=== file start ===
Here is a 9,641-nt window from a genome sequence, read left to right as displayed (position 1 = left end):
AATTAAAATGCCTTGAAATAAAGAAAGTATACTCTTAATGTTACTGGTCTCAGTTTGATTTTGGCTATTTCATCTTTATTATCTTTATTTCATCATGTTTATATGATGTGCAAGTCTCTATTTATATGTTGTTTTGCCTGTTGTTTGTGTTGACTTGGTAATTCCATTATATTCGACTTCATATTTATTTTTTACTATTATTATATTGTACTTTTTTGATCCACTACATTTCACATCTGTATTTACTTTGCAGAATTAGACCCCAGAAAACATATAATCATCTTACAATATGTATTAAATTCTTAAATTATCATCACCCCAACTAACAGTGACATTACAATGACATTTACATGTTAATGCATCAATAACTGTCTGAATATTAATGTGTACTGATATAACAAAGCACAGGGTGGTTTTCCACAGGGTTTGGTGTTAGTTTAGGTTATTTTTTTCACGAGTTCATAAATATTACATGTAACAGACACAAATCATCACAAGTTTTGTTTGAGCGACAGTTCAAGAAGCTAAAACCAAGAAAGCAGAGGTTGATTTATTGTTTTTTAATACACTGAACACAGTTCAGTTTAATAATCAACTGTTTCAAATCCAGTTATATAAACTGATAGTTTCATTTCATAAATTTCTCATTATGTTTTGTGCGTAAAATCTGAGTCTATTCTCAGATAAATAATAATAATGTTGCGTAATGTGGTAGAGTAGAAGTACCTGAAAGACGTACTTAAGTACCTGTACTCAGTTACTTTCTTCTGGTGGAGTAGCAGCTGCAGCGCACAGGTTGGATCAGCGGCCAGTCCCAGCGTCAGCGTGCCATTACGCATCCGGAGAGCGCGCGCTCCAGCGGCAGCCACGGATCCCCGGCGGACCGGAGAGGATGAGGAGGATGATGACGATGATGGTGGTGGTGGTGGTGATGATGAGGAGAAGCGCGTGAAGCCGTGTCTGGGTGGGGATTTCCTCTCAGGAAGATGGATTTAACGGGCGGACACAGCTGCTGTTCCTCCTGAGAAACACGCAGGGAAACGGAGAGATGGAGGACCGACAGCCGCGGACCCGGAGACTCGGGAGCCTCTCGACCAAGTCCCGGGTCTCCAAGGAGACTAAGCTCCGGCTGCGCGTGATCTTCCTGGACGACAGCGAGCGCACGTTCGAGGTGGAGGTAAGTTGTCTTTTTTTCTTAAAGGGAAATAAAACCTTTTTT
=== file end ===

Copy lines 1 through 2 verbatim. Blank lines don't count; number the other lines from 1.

Here is a 9,641-nt window from a genome sequence, read left to right as displayed (position 1 = left end):
AATTAAAATGCCTTGAAATAAAGAAAGTATACTCTTAATGTTACTGGTCTCAGTTTGATTTTGGCTATTTCATCTTTATTATCTTTATTTCATCATGTTTATATGATGTGCAAGTCTCTATTTATATGTTGTTTTGCCTGTTGTTTGTGTTGACTTGGTAATTCCATTATATTCGACTTCATATTTATTTTTTACTATTATTATATTGTACTTTTTTGATCCACTACATTTCACATCTGTATTTACTTTGCAGAATTAGACCCCAGAAAACATATAATCATCTTACAATATGTATTAAATTCTTAAATTATCATCACCCCAACTAACAGTGACATTACAATGACATTTACATGTTAATGCATCAATAACTGTCTGAATATTAATGTGTACTGATATAACAAAGCACAGGGTGGTTTTCCACAGGGTTTGGTGTTAGTTTAGGTTATTTTTTTCACGAGTTCATAAATATTACATGTAACAGACACAAATCATCACAAGTTTTGTTTGAGCGACAGTTCAAGAAGCTAAAACCAAGAAAGCAGAGGTTGATTTATTGTTTTTTAATACACTGAACACAGTTCAGTTTAATAATCAACTGTTTCAAATCCAGTTATATAAACTGATAGTTTCATTTCATAAATTTCTCATTATGTTTTGTGCGTAAAATCTGAGTCTATTCTCAGATAAATAATAATAATGTTGCGTAATGTGGTAGAGTAGAAGTACCTGAAAGACGTACTTAAGTACCTGTACTCAGTTACTTTCTTCTGGTGGAGTAGCAGCTGCAGCGCACAGGTTGGATCAGCGGCCAGTCCCAGCGTCAGCGTGCCATTACGCATCCGGAGAGCGCGCGCTCCAGCGGCAGCCACGGATCCCCGGCGGACCGGAGAGGATGAGGAGGATGATGACGATGATGGTGGTGGTGGTGGTGATGATGAGGAGAAGCGCGTGAAGCCGTGTCTGGGTGGGGATTTCCTCTCAGGAAGATGGATTTAACGGGCGGACACAGCTGCTGTTCCTCCTGAGAAACACGCAGGGAAACGGAGAGATGGAGGACCGACAGCCGCGGACCCGGAGACTCGGGAGCCTCTCGACCAAGTCCCGGGTCTCCAAGGAGACTAAGCTCCGGCTGCGCGTGATCTTCCTGGACGACAGCGAGCGCACGTTCGAGGTGGAGGTAAGTTGTCTTTTTTTCTTAAAGGGAAATAAAACCTTTTTT